Gary Wright is an interesting guy. His memoir, Dream Weaver, covers a lot of ground from his childhood in New Jersey, finding a deep faith in Hinduism, becoming close friends with George Harrison, finding success with “The Dream Weaver” album, and running into professional and personal setbacks. But through it all he had a positive attitude and dealt with all the setbacks in a positive way. In this sense Wright’s biography is very different from the Rock Biographies I’m used to reading. Gary didn’t drink, didn’t do drugs, and didn’t treat people poorly, and didn’t go crazy on the road.
Although “The Dream Weaver” album was very successful, his other musical endeavors were not. Gary had a number of bands in New Jersey. He attended college in German and formed bands there. He toured Europe and found himself in England in 1968. Gary ran into Chris Blackwell of Island Records. They assembled the band Spooky Tooth, which had some moderate success in the early 1970s. Gary bounced back and forth doing solo work, writing soundtracks, playing on George Harrison’s solo albums, producing artists, recording and touring with Spooky Tooth.
I found his work with Mick Jones (Foreigner) to be very interesting. I wonder if Mick ever thought about asking Gary to join Foreigner in 1981 when Foreigner almost broke up?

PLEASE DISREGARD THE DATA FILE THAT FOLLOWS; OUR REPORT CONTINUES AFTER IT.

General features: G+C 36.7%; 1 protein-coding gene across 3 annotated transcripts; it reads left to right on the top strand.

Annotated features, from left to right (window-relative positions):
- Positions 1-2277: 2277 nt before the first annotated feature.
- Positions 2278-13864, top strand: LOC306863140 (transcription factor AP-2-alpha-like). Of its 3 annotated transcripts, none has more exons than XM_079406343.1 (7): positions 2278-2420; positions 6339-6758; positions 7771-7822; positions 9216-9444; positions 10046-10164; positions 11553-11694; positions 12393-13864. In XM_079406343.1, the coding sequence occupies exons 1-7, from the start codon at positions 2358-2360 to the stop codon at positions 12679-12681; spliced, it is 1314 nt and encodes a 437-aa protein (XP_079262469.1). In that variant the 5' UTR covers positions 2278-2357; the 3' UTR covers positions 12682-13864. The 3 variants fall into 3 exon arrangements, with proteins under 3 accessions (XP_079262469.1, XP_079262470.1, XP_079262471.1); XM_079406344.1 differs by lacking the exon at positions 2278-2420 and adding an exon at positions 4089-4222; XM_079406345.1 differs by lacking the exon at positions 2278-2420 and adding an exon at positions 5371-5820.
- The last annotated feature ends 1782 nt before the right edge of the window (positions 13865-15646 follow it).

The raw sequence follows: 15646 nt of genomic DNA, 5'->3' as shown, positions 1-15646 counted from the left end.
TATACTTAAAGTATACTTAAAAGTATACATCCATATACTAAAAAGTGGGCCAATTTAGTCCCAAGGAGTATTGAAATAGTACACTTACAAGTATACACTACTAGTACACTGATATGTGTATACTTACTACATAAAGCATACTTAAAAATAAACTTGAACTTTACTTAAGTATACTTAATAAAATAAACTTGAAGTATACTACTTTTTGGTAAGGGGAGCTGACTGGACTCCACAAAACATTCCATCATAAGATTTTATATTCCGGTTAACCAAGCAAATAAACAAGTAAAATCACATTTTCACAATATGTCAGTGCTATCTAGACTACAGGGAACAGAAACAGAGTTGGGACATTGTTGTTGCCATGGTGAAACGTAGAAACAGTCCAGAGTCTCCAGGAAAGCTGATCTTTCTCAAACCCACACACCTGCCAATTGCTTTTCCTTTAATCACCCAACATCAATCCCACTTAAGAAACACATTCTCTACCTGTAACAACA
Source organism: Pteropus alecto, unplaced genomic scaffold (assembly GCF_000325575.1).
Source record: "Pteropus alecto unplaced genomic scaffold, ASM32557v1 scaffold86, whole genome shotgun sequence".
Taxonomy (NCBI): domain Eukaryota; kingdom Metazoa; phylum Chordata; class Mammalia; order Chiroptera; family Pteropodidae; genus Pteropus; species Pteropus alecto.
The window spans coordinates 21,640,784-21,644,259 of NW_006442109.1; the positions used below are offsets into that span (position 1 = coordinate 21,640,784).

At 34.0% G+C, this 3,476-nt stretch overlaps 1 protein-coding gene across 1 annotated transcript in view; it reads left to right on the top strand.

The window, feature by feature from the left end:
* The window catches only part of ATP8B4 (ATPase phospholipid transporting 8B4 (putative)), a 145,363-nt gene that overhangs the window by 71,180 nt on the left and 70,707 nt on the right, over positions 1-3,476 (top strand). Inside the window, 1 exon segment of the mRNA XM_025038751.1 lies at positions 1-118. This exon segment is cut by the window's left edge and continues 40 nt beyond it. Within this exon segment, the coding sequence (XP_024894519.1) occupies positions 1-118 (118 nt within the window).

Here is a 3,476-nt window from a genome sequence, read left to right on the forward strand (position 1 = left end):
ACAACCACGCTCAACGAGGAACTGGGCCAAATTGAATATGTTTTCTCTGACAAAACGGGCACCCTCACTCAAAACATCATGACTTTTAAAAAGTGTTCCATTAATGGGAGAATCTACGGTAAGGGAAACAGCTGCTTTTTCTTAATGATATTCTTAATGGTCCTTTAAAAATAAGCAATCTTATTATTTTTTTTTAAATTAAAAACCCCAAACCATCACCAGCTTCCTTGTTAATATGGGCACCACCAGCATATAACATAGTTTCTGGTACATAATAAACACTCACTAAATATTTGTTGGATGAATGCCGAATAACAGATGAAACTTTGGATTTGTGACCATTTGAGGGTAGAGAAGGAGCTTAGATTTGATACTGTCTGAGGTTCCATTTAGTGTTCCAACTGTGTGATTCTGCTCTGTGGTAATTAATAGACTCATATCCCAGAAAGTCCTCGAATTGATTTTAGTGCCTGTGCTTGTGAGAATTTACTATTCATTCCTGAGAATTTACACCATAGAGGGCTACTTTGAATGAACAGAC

The book is subtitled, “Music, Meditation, and My Friendship With George Harrison.” So there are a lot of stories about working with George Harrison and vacationing with Harrison, often in India where they pursued their religious beliefs in tandem. I’m not that interested in his guru(s) but the positive affect on his life is hard to ignore.
Although Wright never reached the levels of fame that his friends did, I get the feeling he’s as happy or more happy than if he had. He is friends with and tours with Peter Frampton and Ringo Starr. He’s still writing and recording music. His son has a band that Gary assists with. Gary had a small role in making synthesizers and keyboards more integral to popular music. And he’s worked to help people find the sort of peace he’s enjoyed through the practice of Eastern spirituality.